A hasty punch may have cost Mattia Destro his place in Italy's World Cup squad under coach Cesare Prandelli's code of ethics campaign. But then again maybe not.
Prandelli, who comes across as a hard man for rules, remains a master of pragmatism in applying his code of conduct.
Roma striker Destro scored a hat-trick against Cagliari but was then caught in a video playback punching opposing defender Davide Astori. He was suspended for three matches and missed Prandelli's fitness tests for 42 players last week.
"Even in the last month of the season, whoever slips up stays at home because it means he won't be able to handle the pressure of the World Cup," Prandelli said.
"I'm sick of seeing certain attitudes. National team players must be strong enough not to allow themselves to react to provocation."
Destro's moment of madness appeared to be a fatal blow in the battle with Torino rival Ciro Immobile for a place in the 23 man World Cup squad.
Immobile, Serie A's top scorer on 19 goals, is long believed to have had the edge over his Roma counterpart in grabbing Prandelli's attention.
But Prandelli always keeps his options open. The Italian coach has shown his softer side applying his code with temperamental stars Mario Balatelli, Daniele de Rossi, both prone to a red card but who should still be on the plane to Brazil.
Italy will need every footballing weapon when they start World Cup Group D against England in Manaus on June 14.
Prandelli says his code has always been a pillar of his selection policy: "The code of ethics is part of our rules. From the first day of the season, if I have seen something that I deem inappropriate, I will not call up that player."
Prandelli has been clear in stating that the code does not apply to players' off-the-pitch pecadilloes. "I do not care about their private lives," he said.
Both Roma midfielder De Rossi and AC Milan striker Balotelli have served three match bans this year, but remain part of Prandelli's pre-World Cup squad.
Balotelli was banned in September for "insulting and intimidating" a referee.
De Rossi -- who has always had a problem with on the field discipline and served a four match ban at the 2006 World Cup finals for elbowing USA striker Denis McBride but returned to play in the final against France -- punched Inter Milan striker Mauro Icardi in March and got the same punishment.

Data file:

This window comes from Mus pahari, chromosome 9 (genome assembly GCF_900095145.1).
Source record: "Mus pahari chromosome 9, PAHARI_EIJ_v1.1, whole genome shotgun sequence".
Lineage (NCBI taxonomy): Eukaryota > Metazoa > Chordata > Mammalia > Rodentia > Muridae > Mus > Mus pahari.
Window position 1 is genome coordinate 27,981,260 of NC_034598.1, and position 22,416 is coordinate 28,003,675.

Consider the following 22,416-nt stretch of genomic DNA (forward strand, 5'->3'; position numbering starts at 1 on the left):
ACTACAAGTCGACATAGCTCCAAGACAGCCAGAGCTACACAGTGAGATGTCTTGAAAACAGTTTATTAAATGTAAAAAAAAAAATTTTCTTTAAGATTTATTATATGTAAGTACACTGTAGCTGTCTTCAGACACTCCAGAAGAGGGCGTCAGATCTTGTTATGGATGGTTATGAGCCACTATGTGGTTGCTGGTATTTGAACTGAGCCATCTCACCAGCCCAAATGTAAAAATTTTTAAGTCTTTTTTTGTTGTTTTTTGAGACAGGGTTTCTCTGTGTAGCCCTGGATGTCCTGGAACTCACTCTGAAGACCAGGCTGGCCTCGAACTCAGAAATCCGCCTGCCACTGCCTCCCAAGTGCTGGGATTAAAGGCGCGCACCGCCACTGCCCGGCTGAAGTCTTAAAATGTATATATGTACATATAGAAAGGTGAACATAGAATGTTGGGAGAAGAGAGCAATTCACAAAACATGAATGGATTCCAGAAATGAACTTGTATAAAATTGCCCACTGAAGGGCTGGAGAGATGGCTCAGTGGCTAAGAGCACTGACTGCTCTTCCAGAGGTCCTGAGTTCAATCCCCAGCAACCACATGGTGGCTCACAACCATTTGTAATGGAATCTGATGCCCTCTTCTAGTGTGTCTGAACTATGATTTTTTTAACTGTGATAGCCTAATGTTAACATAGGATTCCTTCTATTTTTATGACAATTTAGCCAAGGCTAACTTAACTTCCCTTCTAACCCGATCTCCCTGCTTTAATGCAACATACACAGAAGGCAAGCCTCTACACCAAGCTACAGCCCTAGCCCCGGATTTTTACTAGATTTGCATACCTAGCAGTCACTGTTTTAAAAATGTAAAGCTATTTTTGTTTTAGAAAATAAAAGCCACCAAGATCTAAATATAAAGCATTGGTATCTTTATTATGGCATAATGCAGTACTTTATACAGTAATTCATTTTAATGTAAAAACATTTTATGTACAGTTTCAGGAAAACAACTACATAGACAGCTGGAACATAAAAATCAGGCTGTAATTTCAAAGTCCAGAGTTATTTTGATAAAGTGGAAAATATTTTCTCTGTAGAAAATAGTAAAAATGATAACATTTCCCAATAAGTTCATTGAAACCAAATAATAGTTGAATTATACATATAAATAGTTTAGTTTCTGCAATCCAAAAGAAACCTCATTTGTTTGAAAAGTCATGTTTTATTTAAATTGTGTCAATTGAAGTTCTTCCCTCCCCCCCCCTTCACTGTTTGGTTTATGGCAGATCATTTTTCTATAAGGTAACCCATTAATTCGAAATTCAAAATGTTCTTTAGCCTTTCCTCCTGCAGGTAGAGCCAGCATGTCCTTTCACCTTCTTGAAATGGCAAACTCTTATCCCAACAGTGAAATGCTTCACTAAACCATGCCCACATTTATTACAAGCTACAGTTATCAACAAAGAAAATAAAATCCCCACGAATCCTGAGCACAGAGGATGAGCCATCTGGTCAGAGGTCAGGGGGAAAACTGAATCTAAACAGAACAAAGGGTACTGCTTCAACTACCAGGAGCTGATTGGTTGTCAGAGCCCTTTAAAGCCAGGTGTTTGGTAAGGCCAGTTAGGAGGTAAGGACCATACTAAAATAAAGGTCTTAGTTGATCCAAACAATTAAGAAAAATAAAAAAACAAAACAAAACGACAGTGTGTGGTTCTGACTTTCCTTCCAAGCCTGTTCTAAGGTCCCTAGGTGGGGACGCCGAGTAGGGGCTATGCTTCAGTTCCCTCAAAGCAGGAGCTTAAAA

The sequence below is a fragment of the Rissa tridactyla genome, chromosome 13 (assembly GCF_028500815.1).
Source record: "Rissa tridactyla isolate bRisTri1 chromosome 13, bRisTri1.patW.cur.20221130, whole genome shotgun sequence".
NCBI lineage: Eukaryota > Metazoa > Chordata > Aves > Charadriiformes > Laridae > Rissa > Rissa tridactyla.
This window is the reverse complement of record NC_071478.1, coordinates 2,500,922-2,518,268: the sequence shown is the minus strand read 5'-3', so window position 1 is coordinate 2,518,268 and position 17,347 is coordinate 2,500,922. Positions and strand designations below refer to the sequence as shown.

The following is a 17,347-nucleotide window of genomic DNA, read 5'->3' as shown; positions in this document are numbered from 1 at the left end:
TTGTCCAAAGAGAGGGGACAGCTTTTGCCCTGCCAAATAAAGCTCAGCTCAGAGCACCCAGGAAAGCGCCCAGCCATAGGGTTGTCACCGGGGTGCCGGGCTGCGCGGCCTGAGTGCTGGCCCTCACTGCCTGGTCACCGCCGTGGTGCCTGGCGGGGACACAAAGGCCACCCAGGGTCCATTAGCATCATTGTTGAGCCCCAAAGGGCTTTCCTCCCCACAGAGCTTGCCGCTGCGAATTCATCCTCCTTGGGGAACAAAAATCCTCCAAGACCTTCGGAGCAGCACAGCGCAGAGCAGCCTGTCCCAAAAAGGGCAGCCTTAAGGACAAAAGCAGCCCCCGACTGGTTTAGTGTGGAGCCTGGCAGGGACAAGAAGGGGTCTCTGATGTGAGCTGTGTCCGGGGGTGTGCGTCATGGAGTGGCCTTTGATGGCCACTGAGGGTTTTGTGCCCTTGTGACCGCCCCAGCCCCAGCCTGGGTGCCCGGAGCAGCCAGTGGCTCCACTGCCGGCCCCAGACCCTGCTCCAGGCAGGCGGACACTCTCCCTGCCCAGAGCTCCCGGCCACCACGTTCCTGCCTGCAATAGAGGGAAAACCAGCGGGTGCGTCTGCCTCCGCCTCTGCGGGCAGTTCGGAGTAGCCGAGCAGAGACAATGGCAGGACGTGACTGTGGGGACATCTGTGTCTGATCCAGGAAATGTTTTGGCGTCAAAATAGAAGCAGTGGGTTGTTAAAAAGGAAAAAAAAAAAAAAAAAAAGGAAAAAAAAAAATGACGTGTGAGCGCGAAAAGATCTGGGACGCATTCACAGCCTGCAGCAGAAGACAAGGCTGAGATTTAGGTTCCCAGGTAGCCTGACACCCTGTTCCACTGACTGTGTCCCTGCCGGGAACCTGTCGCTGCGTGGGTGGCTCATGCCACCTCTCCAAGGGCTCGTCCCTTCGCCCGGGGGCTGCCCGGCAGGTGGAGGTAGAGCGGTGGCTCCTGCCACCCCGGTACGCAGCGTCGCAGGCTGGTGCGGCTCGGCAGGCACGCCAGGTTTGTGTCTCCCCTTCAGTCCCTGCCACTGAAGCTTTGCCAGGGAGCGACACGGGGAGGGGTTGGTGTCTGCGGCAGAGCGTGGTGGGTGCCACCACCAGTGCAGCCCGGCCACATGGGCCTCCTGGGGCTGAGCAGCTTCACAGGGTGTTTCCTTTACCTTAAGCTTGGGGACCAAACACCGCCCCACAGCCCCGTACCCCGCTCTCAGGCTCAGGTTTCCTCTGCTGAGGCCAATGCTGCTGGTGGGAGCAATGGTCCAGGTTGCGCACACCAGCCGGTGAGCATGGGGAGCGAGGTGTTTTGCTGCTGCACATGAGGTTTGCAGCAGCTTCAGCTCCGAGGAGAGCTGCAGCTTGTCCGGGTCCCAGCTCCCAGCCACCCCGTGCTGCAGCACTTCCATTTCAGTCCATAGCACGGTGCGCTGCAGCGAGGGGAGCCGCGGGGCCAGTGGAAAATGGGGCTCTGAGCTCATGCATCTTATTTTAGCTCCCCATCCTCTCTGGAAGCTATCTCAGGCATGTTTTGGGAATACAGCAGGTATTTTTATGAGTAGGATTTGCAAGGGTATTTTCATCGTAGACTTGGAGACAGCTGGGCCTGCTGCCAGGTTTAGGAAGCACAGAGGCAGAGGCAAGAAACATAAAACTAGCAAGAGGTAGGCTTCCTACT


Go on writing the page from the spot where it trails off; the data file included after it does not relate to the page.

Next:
Asked last week why Balotelli -- whose 13 yellow cards with AC Milan this season is close to his goal tally -- was still part of his squad, Prandelli replied: "He had already sat out a three-match ban. He's served his punishment and afterwards was free to be called up."
Prandelli omitted De Rossi from his squad for a friendly against Spain in March.
"I saw what happened with De Rossi on television and decided," Prandelli said getting tough. "I don't want any untoward incidents occurring in Brazil, so this has to serve as a warning."
But like Balotelli, De Rossi has since returned to the fray. And Italy would arguably be weaker without them.
Prandelli, who succeeded Marcello Lippi after Italy's first round exit from 2010 World Cup in South Africa, is backed by the Italian Football Federation in applying his code.
The federation is also backing the 56-year-old coach who against all odds took Italy to the final of the 2012 European Championship where they lost 4-0 to Spain. Prandelli has signed a two-year extension to his contract that will take him up to the Euro 2016 finals.
In the month before he announces a squad of 30 for the World Cup on May 13, Prandelli is still showing his pragmatism.
Veterans such as Francesco Totti, Luca Toni and Antonio Di Natalie have been told they will not be going to Brazil but he is leaving the door open to Destro, at least in public.
"There's no truth to the suggestion that they both can't be in Brazil," he said of Destro and Immobile.